Thinking about what you say, the English mindset I describe solves the lead/follow problem. There is no contradiction between leading and following because - ex hypothesi - they're all on the same page! Instinctively, not because of anything rational. Lead or follow is a problem for the bright person who goes into politics and finds he or she can't get on the same page as the voters. Very common problem in Wales. Just reflecting the other day on the Plaid people who were anti-nuclear. As against the Plaid people who had jobs at Trawsfynydd or Wylfa. An issue which arose on your watch no doubt. Yes, the bright Welsh politician has a choice. Keep leading, open up a gap from your voters and fail for being too far ahead. Or "mind the gap" and go more steadily. A good Welsh example might be Prof. "Y Crwban" Drakeford. Clever, moving towards Indy while staying in contact with his base, party or voters. Using the English approach, he might well succeed! I see my role as leading. My message is the Welsh have to assert themselves, which few people actually like doing. In a smart way which means in an All-Wales Convention, like every other colony which got Indy. Except only NZ. Not having any voters, I accept I might not persuade anyone and therefore get ignored. Wales is worth the attempt, though. It may be that Wales is actually following the NZ route ie muddling through English-style. Antoniw wants Indy to happen in his lifetime. Well, it took NZ 1846-1986. Wales has not got Dominion Status, which NZ got in 1907. So, you have 120 years to go if we stick to muddling and don't assert ourselves, Mick Van Winkel! More for full Indy.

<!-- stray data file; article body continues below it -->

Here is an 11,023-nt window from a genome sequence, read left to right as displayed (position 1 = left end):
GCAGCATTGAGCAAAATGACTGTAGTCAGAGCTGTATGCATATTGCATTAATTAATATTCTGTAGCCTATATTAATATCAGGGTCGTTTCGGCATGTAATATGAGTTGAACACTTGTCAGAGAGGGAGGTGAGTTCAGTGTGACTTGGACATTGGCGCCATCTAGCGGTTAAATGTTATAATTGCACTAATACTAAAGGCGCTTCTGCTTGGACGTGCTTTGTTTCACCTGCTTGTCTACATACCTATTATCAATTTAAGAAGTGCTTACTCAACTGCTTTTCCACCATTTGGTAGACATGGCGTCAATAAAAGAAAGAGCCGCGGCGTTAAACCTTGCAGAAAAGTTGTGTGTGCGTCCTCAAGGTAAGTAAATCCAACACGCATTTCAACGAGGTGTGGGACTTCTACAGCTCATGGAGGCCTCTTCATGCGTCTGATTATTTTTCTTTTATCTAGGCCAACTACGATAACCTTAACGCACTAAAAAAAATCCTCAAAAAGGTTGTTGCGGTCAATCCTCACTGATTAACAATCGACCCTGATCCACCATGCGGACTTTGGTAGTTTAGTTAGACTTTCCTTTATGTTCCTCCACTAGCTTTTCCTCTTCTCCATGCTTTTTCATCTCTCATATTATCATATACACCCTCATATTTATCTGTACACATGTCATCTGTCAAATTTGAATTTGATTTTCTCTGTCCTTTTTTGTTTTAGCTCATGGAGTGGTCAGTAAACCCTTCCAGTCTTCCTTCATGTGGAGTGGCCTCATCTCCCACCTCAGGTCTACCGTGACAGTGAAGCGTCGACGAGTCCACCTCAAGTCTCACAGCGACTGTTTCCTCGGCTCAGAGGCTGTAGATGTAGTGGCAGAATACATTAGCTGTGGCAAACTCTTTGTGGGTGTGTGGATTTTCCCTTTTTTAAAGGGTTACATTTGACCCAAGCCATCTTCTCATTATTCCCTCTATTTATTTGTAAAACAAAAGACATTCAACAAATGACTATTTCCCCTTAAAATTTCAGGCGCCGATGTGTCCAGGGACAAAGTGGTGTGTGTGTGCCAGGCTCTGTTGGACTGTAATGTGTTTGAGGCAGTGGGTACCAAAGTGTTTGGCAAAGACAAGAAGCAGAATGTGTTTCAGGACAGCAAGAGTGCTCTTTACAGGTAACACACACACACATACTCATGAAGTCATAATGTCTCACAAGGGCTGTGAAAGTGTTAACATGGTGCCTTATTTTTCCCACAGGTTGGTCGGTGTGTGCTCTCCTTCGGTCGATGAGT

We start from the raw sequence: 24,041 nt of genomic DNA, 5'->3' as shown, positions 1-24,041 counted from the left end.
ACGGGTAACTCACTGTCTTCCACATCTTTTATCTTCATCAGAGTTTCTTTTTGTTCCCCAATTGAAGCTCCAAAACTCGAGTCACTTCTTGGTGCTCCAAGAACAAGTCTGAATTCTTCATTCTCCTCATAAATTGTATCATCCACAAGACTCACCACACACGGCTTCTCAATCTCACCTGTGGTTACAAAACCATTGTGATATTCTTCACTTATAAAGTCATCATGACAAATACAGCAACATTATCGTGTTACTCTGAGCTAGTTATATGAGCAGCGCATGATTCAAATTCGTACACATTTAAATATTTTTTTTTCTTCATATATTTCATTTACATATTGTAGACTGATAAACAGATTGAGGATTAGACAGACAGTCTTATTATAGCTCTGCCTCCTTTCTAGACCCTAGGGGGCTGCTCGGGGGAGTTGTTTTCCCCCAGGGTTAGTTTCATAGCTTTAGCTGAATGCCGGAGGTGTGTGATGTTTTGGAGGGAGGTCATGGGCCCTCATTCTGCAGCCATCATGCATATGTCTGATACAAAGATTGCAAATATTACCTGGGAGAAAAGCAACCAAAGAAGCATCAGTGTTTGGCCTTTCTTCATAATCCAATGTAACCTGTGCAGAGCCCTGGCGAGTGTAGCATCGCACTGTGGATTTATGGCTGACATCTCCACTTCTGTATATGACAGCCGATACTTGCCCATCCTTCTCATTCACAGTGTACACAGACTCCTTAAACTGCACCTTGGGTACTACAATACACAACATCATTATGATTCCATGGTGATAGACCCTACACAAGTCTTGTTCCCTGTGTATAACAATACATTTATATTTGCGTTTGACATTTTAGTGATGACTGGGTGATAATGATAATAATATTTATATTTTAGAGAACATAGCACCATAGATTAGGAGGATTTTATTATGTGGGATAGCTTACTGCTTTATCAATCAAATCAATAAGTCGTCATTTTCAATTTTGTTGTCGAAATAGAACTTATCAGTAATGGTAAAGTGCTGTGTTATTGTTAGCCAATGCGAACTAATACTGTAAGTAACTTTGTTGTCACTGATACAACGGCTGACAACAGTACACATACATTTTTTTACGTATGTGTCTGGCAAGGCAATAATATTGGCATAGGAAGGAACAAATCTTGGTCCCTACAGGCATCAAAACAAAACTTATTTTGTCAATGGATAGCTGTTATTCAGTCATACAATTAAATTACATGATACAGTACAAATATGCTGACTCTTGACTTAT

John Dixon said...

"There is no contradiction between leading and following because - ex hypothesi - they're all on the same page!" I'm not at all sure that that follows. Being on the same page is the outcome, but is it the outcome of the politicians following the voters, or the voters following the politicians?

I think, though, that you're right about the Crwban, although whether the destination is one that he's deliberately and consciously chosen or at which he's likely to arrive by accident is more of an open question. But, yes, he's an example of trying to lead without being so far ahead as to be out of sight.

"Antoniw wants Indy to happen in his lifetime." I must have missed that one - it doesn't seem to chime with his promotion of the mythical Radical Federalism.